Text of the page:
function getStructTable() structTable = {} -- our empty table of values curSeg, tableIndex = 1 while curSeg <= get_segment_count() do s, e = getStructIndices(curSeg) -- dependent on getStructIndices structTable[tableIndex], structTable[tableIndex + 1] = s, e tableIndex = tableIndex + 2 -- we're filling pairs of values curSeg = e + 1 -- next point to look at is seg after e end return structTable end

To use getStructTable, make sure to include the code for the function it's dependent on, getStructIndices(). It needs no parameters and returns a table. In Lua, tables are similar to arrays. The examples below will show you how to use getStructTable and access its table.

myTable = getStructTable( ) -- it's convenient to assign the table to a variable so we can easily access it. printStr = " " -- print table for i = 1, # myTable do -- # means "size of" printStr = printStr .. "table entry " .. i .. " " .. myTable[i] -- .. means "concatenate" end print(printStr) -- wiggle each structure in turn for i = 1, # myTable, 2 do select_index_range(myTable[i], myTable[i+1]) do_global_wiggle_all(10) deselect_all() end

## Some really simple functions Edit

These ones fit into the "duh" category, but are useful to some!

### abs(n) Edit

Return the absolute value of n.

function abs(n) if n >= 0 then return n else return -n end end

### printTable(t) Edit

print out contents of a table (formatted nicely!)

function printTable(t) txt = "" for i = 1, # t do txt = txt .. " " .. i .. " " .. t[i] .. "\n" end print(txt) end

### table:insert Edit

### table:remove Edit

### table:push Edit

### table:pop Edit

### table:find Edit

### table:sort Edit

### mergeTables(t, u) Edit

## Randomization Functions Edit

I'm just listing some functions we already have (implemented in existing scripts) -- will go in and fill in code later.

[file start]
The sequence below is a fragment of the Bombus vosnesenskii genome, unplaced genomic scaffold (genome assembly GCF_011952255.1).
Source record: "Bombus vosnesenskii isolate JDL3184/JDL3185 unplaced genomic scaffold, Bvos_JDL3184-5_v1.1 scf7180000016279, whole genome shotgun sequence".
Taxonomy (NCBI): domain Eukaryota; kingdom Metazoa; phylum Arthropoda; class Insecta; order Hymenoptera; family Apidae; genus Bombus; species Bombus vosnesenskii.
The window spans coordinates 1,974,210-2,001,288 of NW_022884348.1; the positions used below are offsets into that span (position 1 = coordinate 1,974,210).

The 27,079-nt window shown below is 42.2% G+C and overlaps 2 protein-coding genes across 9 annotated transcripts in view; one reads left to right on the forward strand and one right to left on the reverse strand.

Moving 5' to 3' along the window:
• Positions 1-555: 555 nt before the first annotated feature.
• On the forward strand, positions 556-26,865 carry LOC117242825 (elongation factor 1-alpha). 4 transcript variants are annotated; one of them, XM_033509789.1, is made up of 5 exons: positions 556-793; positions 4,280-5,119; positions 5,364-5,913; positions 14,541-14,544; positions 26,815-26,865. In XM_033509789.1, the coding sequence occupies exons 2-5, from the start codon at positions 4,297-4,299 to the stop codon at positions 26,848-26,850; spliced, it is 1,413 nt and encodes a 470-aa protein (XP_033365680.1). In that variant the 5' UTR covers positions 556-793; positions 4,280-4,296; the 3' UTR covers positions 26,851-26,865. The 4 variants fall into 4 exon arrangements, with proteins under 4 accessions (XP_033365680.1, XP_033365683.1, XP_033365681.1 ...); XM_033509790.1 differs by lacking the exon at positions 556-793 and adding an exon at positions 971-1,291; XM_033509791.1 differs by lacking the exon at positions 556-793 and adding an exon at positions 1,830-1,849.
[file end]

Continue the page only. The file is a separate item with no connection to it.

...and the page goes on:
### getRandomSegment() Edit

gets a random seg between 1 and end of protein.

### getRandomInt(a, b) Edit

gets a random integer in the range of a and b. This should already be handled by math.random with two integer arguments. E.g. math.random(1,100)

### setRandomBand([s1][,e1][,s2],[e2]) Edit

sets a random band somewhere in the segment. If called with no parameters, sets a random band between any two segs. If called with s1, e1, sets a random band between two segments in the range s1, e1. If called with all parameters, sets a random band between a segment in the range s1, e1 and a segment in the range s2, e2.

## Ptable Functions Edit

We can build a "Ptable" which is a table filled with all the information we can pull out of a protein, segment by segment. Included will be amino acid, secondary structure, segment score, all the segment score parts (backbone, clashing, packing, etc.). We can also derive some other data, such as distance to start/end

## Banding Functions Edit

## bandEveryN(n [,s][,e]) Edit

bands every n segments. If s and e are specified, bands every n segments between s and e. Otherwise, does it to the whole protein.

function bandEveryN(n, s, e) if (s==null) or (e==null) then s = 1 e = get_segment_count() end for i = s, e, n do if (i+n <= get_segment_count()) then band_add_segment_segment(i, i+n) end end end